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Vocal Self-Perception of Home Office Workers During the COVID-19 Pandemic

Published:October 30, 2020DOI:https://doi.org/10.1016/j.jvoice.2020.10.016

      ABSTRACT

      Objective

      To investigate the self-perception of vocal fatigue symptoms and musculoskeletal pain in home office workers before and during the coronavirus disease (COVID-19) pandemic.

      Materials and methods

      A total of 424 individuals participated in this cross-sectional, observational, and descriptive study; they were stratified into the experimental group (EG), consisting of 235 individuals working from home office during the COVID-19 pandemic; and the control group (CG), with 189 individuals who continued to work in person during this period. All participants answered the vocal fatigue index and the musculoskeletal pain investigation questionnaires. The data were analyzed in a descriptive and inferential manner.

      Results

      Participants in the EG reported more vocal fatigue symptoms and musculoskeletal pain than those in the CG before the pandemic. However, during the pandemic, the EG presented a higher frequency of pain in the posterior of the neck, shoulder, upper back, and temporal and masseter muscles, while the CG presented a higher frequency of pain in the larynx. With regard to vocal fatigue, during the pandemic, EG had an increase in scores to factors such as tiredness and voice impairment, avoidance of voice use, and total scores. No such differences were noted in the CG.

      Conclusion

      Workers who migrated to home offices during the COVID-19 pandemic are at risk of developing vocal disorders.

      Key Word

      INTRODUCTION

      At the end of 2019, an epidemic began in China, caused by the severe acute respiratory syndrome coronavirus 2, that causes the coronavirus disease (COVID-19). The disease had a rapid spread globally and has been considered a public health emergency. As a result, in 2020, the World Health Organization (WHO) declared it a pandemic.

      World Health Organization. Novel Coronavirus – China. WHO.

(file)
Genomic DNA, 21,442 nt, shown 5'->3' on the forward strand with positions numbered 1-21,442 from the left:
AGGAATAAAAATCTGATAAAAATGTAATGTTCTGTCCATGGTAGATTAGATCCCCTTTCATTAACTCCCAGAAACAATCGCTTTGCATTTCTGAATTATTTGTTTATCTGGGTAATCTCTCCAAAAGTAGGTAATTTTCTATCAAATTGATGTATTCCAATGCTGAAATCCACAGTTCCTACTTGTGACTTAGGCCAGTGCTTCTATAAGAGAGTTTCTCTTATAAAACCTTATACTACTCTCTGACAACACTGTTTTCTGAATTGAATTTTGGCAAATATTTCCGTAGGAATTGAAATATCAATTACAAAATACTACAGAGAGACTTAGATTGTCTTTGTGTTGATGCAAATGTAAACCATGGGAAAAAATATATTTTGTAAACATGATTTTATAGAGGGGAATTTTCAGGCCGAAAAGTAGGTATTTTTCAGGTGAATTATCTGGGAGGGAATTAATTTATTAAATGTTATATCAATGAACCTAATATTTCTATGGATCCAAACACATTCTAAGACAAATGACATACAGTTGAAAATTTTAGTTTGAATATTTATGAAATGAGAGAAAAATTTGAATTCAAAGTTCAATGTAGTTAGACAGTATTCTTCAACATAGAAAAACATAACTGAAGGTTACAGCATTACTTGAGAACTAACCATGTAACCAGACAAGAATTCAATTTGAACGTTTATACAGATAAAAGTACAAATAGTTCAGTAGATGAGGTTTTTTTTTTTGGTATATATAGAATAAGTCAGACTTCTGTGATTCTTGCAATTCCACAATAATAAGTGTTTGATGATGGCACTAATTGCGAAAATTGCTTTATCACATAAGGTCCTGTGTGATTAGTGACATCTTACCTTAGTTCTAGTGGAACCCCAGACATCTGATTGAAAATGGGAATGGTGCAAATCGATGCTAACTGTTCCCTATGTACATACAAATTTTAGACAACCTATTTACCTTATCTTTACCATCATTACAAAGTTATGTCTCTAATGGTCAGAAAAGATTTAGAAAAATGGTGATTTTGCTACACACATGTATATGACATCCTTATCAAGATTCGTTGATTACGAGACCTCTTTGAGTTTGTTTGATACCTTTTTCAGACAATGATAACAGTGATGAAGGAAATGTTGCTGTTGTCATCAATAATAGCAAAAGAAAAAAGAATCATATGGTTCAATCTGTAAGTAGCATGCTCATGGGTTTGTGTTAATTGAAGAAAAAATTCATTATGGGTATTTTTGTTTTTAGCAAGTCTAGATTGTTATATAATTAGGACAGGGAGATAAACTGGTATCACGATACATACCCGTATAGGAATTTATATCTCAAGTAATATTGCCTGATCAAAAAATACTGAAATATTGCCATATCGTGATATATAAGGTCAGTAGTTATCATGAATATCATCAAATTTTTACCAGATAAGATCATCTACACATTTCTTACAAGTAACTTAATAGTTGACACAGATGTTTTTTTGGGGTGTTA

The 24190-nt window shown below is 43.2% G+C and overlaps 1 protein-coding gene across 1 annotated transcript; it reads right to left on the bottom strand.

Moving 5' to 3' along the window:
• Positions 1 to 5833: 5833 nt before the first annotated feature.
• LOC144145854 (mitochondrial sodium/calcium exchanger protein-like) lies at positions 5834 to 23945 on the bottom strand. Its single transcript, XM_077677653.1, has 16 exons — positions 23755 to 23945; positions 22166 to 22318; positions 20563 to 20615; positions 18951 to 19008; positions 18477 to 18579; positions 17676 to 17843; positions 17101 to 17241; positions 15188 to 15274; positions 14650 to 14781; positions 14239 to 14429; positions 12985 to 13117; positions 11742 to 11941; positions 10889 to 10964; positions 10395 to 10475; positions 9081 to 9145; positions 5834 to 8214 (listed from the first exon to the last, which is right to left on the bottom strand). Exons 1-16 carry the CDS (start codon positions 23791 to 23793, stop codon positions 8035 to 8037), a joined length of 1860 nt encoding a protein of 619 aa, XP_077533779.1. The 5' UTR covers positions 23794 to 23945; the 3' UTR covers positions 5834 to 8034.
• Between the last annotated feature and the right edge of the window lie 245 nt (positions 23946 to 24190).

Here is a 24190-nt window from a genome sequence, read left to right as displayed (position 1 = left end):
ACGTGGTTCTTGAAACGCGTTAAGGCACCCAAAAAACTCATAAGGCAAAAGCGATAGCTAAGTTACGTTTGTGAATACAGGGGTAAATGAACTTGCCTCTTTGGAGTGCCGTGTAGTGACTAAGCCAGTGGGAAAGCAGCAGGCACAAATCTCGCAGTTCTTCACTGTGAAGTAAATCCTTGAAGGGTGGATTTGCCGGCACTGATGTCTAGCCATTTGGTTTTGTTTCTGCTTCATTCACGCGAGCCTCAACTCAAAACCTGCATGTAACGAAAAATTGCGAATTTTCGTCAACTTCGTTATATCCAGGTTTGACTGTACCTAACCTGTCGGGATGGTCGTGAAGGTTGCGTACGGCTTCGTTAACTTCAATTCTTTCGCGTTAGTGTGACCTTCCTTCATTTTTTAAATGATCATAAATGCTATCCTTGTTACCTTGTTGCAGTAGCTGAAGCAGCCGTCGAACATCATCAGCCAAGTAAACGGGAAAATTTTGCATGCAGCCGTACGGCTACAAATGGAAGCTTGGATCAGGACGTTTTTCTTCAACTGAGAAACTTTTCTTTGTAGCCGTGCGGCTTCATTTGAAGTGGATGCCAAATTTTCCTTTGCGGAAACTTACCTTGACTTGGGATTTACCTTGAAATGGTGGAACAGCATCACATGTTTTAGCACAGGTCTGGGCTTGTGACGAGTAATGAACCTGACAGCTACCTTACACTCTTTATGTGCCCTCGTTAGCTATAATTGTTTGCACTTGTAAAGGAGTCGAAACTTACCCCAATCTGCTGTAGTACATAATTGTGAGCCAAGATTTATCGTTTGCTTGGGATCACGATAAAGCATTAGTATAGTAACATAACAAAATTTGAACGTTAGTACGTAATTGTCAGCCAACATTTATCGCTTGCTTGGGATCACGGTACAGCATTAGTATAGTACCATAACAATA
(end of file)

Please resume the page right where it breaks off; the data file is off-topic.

Since the first diagnosed case in Brazil in February 2020, more than five million confirmed cases and more than 150,000 deaths were reported nationwide.

      OPA OP-A de S, OMS OM de S. Folha Informativa – COVID-19 (Doença Causada Pelo Novo Coronavírus). OPA; OMS.

      In view of the current scenario, individual and collective interventions are required to reduce disease transmissions, such as respiratory and hand hygiene, face mask use, and social distancing.

      OPA OP-A de S, OMS OM de S. Folha Informativa – COVID-19 (Doença Causada Pelo Novo Coronavírus). OPA; OMS.

      ,
      • Garcia LP
      • Duarte E
      Intervenções não farmacológicas para o enfrentamento à epidemia da COVID-19 no Brasil.
      Social distancing is the recommended practice of maintaining at least 6-feet space between people to reduce the spread of COVID-19.
      • Sen-Crowe B
      • McKenney M
      • Elkbuli A
      Social distancing during the COVID-19 pandemic: staying home save lives.
      It was initially recommended by the WHO,

      OPA OP-A de S, OMS OM de S. Folha Informativa – COVID-19 (Doença Causada Pelo Novo Coronavírus). OPA; OMS.

      and among the possible measures is the closing of nonessential companies and implementation of remote work from home offices.
      • Sen-Crowe B
      • McKenney M
      • Elkbuli A
      Social distancing during the COVID-19 pandemic: staying home save lives.
      The employee can carry out his professional activities remotely in his own home, using information processing technologies and resources.
      • Garrett RK
      • Danziger JN.
      Which telework? Defining and testing a taxonomy of technology-mediated work at a distance.
      Thus, it is essential to highlight that workers who adapted to their home offices did not receive guidance or training to change their vocal use. In the remote working model, there is a greater demand for meetings vocally via digital platforms, using microphones and/or headphones. Since daily face-to-face contact is no longer a reality, it was necessary to find other means to enable interaction between employees, the company, and customers. In addition, many workers do not have suitable equipment and infrastructure at home for a professional practice that may provide adequate ergonomic conditions.
      Vocal use in inadequate ergonomic conditions, without prior vocal training, can be performed through incorrect muscle adjustments. Such adjustments, associated with excessive tension of the laryngeal musculature and scapular girdle region, can trigger an inappropriate vocal behavior
      • Rubin JS
      • Blake E
      • Mathieson L
      Musculoskeletal patterns in patients with voice disorders.
      • Roy N
      • Weinrich B